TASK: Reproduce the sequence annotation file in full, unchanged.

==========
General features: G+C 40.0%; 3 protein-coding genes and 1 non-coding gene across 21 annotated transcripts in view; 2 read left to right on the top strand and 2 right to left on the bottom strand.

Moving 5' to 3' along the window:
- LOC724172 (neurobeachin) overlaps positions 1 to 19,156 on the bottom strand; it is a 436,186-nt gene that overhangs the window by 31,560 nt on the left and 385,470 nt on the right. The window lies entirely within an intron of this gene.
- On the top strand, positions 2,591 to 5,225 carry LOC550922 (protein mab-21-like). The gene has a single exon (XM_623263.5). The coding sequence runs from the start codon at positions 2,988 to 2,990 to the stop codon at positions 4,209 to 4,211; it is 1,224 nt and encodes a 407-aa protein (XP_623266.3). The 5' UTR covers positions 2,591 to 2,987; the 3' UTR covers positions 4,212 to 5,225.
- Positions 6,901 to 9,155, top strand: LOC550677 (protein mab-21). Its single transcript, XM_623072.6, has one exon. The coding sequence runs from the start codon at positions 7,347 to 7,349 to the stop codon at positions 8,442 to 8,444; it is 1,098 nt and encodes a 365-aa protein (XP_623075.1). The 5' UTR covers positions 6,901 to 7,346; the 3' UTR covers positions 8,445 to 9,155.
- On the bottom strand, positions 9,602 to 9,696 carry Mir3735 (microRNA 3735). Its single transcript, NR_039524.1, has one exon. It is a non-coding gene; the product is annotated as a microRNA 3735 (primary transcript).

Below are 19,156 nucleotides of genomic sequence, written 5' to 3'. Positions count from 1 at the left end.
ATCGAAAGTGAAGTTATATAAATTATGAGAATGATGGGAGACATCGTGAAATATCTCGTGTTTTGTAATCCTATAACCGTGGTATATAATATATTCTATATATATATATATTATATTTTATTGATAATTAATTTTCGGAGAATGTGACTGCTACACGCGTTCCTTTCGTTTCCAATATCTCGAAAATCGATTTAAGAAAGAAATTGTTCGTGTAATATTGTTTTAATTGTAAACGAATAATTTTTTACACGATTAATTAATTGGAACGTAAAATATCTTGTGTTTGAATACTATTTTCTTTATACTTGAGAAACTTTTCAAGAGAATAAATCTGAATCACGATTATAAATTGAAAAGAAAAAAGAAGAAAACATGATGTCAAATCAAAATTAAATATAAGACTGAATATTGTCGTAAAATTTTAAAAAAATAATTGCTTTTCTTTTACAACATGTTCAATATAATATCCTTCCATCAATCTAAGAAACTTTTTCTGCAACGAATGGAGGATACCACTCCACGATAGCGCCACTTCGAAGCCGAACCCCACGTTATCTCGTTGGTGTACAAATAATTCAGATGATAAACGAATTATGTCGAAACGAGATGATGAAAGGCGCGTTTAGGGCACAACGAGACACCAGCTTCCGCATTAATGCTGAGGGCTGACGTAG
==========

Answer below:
General features: G+C 40.0%; 3 protein-coding genes and 1 non-coding gene across 21 annotated transcripts in view; 2 read left to right on the top strand and 2 right to left on the bottom strand.

Moving 5' to 3' along the window:
- LOC724172 (neurobeachin) overlaps positions 1 to 19,156 on the bottom strand; it is a 436,186-nt gene that overhangs the window by 31,560 nt on the left and 385,470 nt on the right. The window lies entirely within an intron of this gene.
- On the top strand, positions 2,591 to 5,225 carry LOC550922 (protein mab-21-like). The gene has a single exon (XM_623263.5). The coding sequence runs from the start codon at positions 2,988 to 2,990 to the stop codon at positions 4,209 to 4,211; it is 1,224 nt and encodes a 407-aa protein (XP_623266.3). The 5' UTR covers positions 2,591 to 2,987; the 3' UTR covers positions 4,212 to 5,225.
- Positions 6,901 to 9,155, top strand: LOC550677 (protein mab-21). Its single transcript, XM_623072.6, has one exon. The coding sequence runs from the start codon at positions 7,347 to 7,349 to the stop codon at positions 8,442 to 8,444; it is 1,098 nt and encodes a 365-aa protein (XP_623075.1). The 5' UTR covers positions 6,901 to 7,346; the 3' UTR covers positions 8,445 to 9,155.
- On the bottom strand, positions 9,602 to 9,696 carry Mir3735 (microRNA 3735). Its single transcript, NR_039524.1, has one exon. It is a non-coding gene; the product is annotated as a microRNA 3735 (primary transcript).

Below are 19,156 nucleotides of genomic sequence, written 5' to 3'. Positions count from 1 at the left end.
ATCGAAAGTGAAGTTATATAAATTATGAGAATGATGGGAGACATCGTGAAATATCTCGTGTTTTGTAATCCTATAACCGTGGTATATAATATATTCTATATATATATATATTATATTTTATTGATAATTAATTTTCGGAGAATGTGACTGCTACACGCGTTCCTTTCGTTTCCAATATCTCGAAAATCGATTTAAGAAAGAAATTGTTCGTGTAATATTGTTTTAATTGTAAACGAATAATTTTTTACACGATTAATTAATTGGAACGTAAAATATCTTGTGTTTGAATACTATTTTCTTTATACTTGAGAAACTTTTCAAGAGAATAAATCTGAATCACGATTATAAATTGAAAAGAAAAAAGAAGAAAACATGATGTCAAATCAAAATTAAATATAAGACTGAATATTGTCGTAAAATTTTAAAAAAATAATTGCTTTTCTTTTACAACATGTTCAATATAATATCCTTCCATCAATCTAAGAAACTTTTTCTGCAACGAATGGAGGATACCACTCCACGATAGCGCCACTTCGAAGCCGAACCCCACGTTATCTCGTTGGTGTACAAATAATTCAGATGATAAACGAATTATGTCGAAACGAGATGATGAAAGGCGCGTTTAGGGCACAACGAGACACCAGCTTCCGCATTAATGCTGAGGGCTGACGTAG